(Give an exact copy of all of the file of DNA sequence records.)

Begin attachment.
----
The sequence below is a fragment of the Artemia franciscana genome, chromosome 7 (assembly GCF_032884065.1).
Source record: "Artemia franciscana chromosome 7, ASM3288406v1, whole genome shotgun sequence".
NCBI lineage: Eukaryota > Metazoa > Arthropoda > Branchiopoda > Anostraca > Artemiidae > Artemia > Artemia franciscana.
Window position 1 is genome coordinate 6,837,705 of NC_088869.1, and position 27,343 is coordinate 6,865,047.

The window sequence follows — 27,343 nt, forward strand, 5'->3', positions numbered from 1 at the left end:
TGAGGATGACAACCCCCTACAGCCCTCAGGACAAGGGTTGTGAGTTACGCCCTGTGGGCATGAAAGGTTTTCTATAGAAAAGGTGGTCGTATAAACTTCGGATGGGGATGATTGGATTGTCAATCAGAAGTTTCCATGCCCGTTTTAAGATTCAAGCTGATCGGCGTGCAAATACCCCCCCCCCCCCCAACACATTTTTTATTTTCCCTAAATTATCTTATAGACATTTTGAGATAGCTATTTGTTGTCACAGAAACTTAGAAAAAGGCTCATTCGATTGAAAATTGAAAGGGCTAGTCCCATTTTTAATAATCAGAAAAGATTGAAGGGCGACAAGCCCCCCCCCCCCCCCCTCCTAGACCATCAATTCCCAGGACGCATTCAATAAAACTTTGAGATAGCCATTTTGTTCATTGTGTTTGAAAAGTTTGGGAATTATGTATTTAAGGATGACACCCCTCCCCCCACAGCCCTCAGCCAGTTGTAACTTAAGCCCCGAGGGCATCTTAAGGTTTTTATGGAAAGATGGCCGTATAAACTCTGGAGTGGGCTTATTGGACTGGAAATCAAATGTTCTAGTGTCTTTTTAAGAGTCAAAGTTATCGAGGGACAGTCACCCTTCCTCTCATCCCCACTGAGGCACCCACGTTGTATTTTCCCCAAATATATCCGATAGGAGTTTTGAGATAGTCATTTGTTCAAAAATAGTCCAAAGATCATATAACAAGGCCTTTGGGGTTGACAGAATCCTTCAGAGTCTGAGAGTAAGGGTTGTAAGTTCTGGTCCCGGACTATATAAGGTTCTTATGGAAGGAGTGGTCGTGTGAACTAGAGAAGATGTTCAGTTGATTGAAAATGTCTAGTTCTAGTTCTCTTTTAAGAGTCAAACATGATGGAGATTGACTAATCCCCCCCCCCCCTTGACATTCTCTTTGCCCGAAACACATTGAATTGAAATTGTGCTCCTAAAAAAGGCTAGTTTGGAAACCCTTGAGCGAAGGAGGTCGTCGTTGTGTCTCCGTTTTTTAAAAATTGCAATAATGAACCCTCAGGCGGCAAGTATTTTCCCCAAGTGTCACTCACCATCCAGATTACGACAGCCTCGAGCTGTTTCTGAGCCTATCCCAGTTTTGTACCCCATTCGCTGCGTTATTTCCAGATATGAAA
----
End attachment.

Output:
The sequence below is a fragment of the Artemia franciscana genome, chromosome 7 (assembly GCF_032884065.1).
Source record: "Artemia franciscana chromosome 7, ASM3288406v1, whole genome shotgun sequence".
NCBI lineage: Eukaryota > Metazoa > Arthropoda > Branchiopoda > Anostraca > Artemiidae > Artemia > Artemia franciscana.
Window position 1 is genome coordinate 6,837,705 of NC_088869.1, and position 27,343 is coordinate 6,865,047.

The window sequence follows — 27,343 nt, forward strand, 5'->3', positions numbered from 1 at the left end:
TGAGGATGACAACCCCCTACAGCCCTCAGGACAAGGGTTGTGAGTTACGCCCTGTGGGCATGAAAGGTTTTCTATAGAAAAGGTGGTCGTATAAACTTCGGATGGGGATGATTGGATTGTCAATCAGAAGTTTCCATGCCCGTTTTAAGATTCAAGCTGATCGGCGTGCAAATACCCCCCCCCCCCCCAACACATTTTTTATTTTCCCTAAATTATCTTATAGACATTTTGAGATAGCTATTTGTTGTCACAGAAACTTAGAAAAAGGCTCATTCGATTGAAAATTGAAAGGGCTAGTCCCATTTTTAATAATCAGAAAAGATTGAAGGGCGACAAGCCCCCCCCCCCCCCCCTCCTAGACCATCAATTCCCAGGACGCATTCAATAAAACTTTGAGATAGCCATTTTGTTCATTGTGTTTGAAAAGTTTGGGAATTATGTATTTAAGGATGACACCCCTCCCCCCACAGCCCTCAGCCAGTTGTAACTTAAGCCCCGAGGGCATCTTAAGGTTTTTATGGAAAGATGGCCGTATAAACTCTGGAGTGGGCTTATTGGACTGGAAATCAAATGTTCTAGTGTCTTTTTAAGAGTCAAAGTTATCGAGGGACAGTCACCCTTCCTCTCATCCCCACTGAGGCACCCACGTTGTATTTTCCCCAAATATATCCGATAGGAGTTTTGAGATAGTCATTTGTTCAAAAATAGTCCAAAGATCATATAACAAGGCCTTTGGGGTTGACAGAATCCTTCAGAGTCTGAGAGTAAGGGTTGTAAGTTCTGGTCCCGGACTATATAAGGTTCTTATGGAAGGAGTGGTCGTGTGAACTAGAGAAGATGTTCAGTTGATTGAAAATGTCTAGTTCTAGTTCTCTTTTAAGAGTCAAACATGATGGAGATTGACTAATCCCCCCCCCCCCTTGACATTCTCTTTGCCCGAAACACATTGAATTGAAATTGTGCTCCTAAAAAAGGCTAGTTTGGAAACCCTTGAGCGAAGGAGGTCGTCGTTGTGTCTCCGTTTTTTAAAAATTGCAATAATGAACCCTCAGGCGGCAAGTATTTTCCCCAAGTGTCACTCACCATCCAGATTACGACAGCCTCGAGCTGTTTCTGAGCCTATCCCAGTTTTGTACCCCATTCGCTGCGTTATTTCCAGATATGAAA